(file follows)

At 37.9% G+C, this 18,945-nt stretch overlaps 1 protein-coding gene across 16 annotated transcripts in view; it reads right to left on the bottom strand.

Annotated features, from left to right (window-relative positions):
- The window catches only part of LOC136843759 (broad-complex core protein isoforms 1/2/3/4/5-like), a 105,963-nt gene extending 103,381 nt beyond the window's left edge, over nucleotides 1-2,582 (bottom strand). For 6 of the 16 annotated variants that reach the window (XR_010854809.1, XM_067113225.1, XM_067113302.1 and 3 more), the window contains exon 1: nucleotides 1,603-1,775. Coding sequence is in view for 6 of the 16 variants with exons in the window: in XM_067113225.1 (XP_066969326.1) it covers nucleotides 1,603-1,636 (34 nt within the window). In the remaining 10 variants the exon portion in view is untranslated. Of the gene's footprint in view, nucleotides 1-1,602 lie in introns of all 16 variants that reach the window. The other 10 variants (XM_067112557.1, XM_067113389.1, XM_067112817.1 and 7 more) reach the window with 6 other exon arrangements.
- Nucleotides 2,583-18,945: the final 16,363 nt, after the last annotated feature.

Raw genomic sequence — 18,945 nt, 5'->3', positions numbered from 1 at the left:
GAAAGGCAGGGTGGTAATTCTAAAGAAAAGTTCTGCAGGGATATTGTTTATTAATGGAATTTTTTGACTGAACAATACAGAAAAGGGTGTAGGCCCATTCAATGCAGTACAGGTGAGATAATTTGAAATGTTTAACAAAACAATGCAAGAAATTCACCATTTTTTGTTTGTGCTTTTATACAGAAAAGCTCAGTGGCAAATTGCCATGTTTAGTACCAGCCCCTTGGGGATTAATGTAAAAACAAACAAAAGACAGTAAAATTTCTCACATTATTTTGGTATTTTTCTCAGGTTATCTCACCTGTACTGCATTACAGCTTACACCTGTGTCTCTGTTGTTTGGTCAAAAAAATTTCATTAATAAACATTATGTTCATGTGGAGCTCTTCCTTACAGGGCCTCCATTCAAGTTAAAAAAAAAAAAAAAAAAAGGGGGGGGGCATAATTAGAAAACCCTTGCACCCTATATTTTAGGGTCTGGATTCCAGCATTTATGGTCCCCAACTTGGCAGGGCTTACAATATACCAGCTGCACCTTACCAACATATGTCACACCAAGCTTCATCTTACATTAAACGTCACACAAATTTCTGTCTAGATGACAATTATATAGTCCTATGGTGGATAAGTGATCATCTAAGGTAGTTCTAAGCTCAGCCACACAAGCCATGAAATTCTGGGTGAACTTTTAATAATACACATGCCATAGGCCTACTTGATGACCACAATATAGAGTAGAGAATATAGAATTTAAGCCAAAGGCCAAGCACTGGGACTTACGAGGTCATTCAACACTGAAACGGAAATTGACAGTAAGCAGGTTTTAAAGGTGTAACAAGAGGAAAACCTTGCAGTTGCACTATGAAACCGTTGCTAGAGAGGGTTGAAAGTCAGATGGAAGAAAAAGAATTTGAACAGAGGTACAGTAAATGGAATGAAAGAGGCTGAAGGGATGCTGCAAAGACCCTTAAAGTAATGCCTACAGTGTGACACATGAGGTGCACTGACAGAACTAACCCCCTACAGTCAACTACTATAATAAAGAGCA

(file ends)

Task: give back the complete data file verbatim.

At 37.9% G+C, this 18,945-nt stretch overlaps 1 protein-coding gene across 16 annotated transcripts in view; it reads right to left on the bottom strand.

Annotated features, from left to right (window-relative positions):
- The window catches only part of LOC136843759 (broad-complex core protein isoforms 1/2/3/4/5-like), a 105,963-nt gene extending 103,381 nt beyond the window's left edge, over nucleotides 1-2,582 (bottom strand). For 6 of the 16 annotated variants that reach the window (XR_010854809.1, XM_067113225.1, XM_067113302.1 and 3 more), the window contains exon 1: nucleotides 1,603-1,775. Coding sequence is in view for 6 of the 16 variants with exons in the window: in XM_067113225.1 (XP_066969326.1) it covers nucleotides 1,603-1,636 (34 nt within the window). In the remaining 10 variants the exon portion in view is untranslated. Of the gene's footprint in view, nucleotides 1-1,602 lie in introns of all 16 variants that reach the window. The other 10 variants (XM_067112557.1, XM_067113389.1, XM_067112817.1 and 7 more) reach the window with 6 other exon arrangements.
- Nucleotides 2,583-18,945: the final 16,363 nt, after the last annotated feature.

Raw genomic sequence — 18,945 nt, 5'->3', positions numbered from 1 at the left:
GAAAGGCAGGGTGGTAATTCTAAAGAAAAGTTCTGCAGGGATATTGTTTATTAATGGAATTTTTTGACTGAACAATACAGAAAAGGGTGTAGGCCCATTCAATGCAGTACAGGTGAGATAATTTGAAATGTTTAACAAAACAATGCAAGAAATTCACCATTTTTTGTTTGTGCTTTTATACAGAAAAGCTCAGTGGCAAATTGCCATGTTTAGTACCAGCCCCTTGGGGATTAATGTAAAAACAAACAAAAGACAGTAAAATTTCTCACATTATTTTGGTATTTTTCTCAGGTTATCTCACCTGTACTGCATTACAGCTTACACCTGTGTCTCTGTTGTTTGGTCAAAAAAATTTCATTAATAAACATTATGTTCATGTGGAGCTCTTCCTTACAGGGCCTCCATTCAAGTTAAAAAAAAAAAAAAAAAAAGGGGGGGGGCATAATTAGAAAACCCTTGCACCCTATATTTTAGGGTCTGGATTCCAGCATTTATGGTCCCCAACTTGGCAGGGCTTACAATATACCAGCTGCACCTTACCAACATATGTCACACCAAGCTTCATCTTACATTAAACGTCACACAAATTTCTGTCTAGATGACAATTATATAGTCCTATGGTGGATAAGTGATCATCTAAGGTAGTTCTAAGCTCAGCCACACAAGCCATGAAATTCTGGGTGAACTTTTAATAATACACATGCCATAGGCCTACTTGATGACCACAATATAGAGTAGAGAATATAGAATTTAAGCCAAAGGCCAAGCACTGGGACTTACGAGGTCATTCAACACTGAAACGGAAATTGACAGTAAGCAGGTTTTAAAGGTGTAACAAGAGGAAAACCTTGCAGTTGCACTATGAAACCGTTGCTAGAGAGGGTTGAAAGTCAGATGGAAGAAAAAGAATTTGAACAGAGGTACAGTAAATGGAATGAAAGAGGCTGAAGGGATGCTGCAAAGACCCTTAAAGTAATGCCTACAGTGTGACACATGAGGTGCACTGACAGAACTAACCCCCTACAGTCAACTACTATAATAAAGAGCA